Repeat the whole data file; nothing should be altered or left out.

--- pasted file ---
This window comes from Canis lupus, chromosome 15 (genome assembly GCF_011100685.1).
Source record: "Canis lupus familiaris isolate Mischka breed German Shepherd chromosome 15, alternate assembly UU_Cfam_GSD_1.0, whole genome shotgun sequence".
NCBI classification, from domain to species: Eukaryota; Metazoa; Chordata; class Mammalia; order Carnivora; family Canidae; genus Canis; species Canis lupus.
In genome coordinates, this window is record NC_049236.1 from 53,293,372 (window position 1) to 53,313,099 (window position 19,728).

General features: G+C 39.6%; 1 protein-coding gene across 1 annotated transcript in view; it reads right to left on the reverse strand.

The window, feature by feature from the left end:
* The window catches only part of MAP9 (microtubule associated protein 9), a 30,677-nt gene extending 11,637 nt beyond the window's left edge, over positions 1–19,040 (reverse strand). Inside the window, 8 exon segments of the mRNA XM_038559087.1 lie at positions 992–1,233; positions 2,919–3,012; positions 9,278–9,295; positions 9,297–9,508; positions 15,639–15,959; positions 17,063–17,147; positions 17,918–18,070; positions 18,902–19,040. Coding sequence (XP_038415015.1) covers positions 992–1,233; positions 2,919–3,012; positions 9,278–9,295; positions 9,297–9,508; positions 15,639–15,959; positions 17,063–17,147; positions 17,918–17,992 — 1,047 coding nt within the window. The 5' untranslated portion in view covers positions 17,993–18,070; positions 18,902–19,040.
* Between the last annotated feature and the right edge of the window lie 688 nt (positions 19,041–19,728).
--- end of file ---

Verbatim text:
This window comes from Canis lupus, chromosome 15 (genome assembly GCF_011100685.1).
Source record: "Canis lupus familiaris isolate Mischka breed German Shepherd chromosome 15, alternate assembly UU_Cfam_GSD_1.0, whole genome shotgun sequence".
NCBI classification, from domain to species: Eukaryota; Metazoa; Chordata; class Mammalia; order Carnivora; family Canidae; genus Canis; species Canis lupus.
In genome coordinates, this window is record NC_049236.1 from 53,293,372 (window position 1) to 53,313,099 (window position 19,728).

General features: G+C 39.6%; 1 protein-coding gene across 1 annotated transcript in view; it reads right to left on the reverse strand.

The window, feature by feature from the left end:
* The window catches only part of MAP9 (microtubule associated protein 9), a 30,677-nt gene extending 11,637 nt beyond the window's left edge, over positions 1–19,040 (reverse strand). Inside the window, 8 exon segments of the mRNA XM_038559087.1 lie at positions 992–1,233; positions 2,919–3,012; positions 9,278–9,295; positions 9,297–9,508; positions 15,639–15,959; positions 17,063–17,147; positions 17,918–18,070; positions 18,902–19,040. Coding sequence (XP_038415015.1) covers positions 992–1,233; positions 2,919–3,012; positions 9,278–9,295; positions 9,297–9,508; positions 15,639–15,959; positions 17,063–17,147; positions 17,918–17,992 — 1,047 coding nt within the window. The 5' untranslated portion in view covers positions 17,993–18,070; positions 18,902–19,040.
* Between the last annotated feature and the right edge of the window lie 688 nt (positions 19,041–19,728).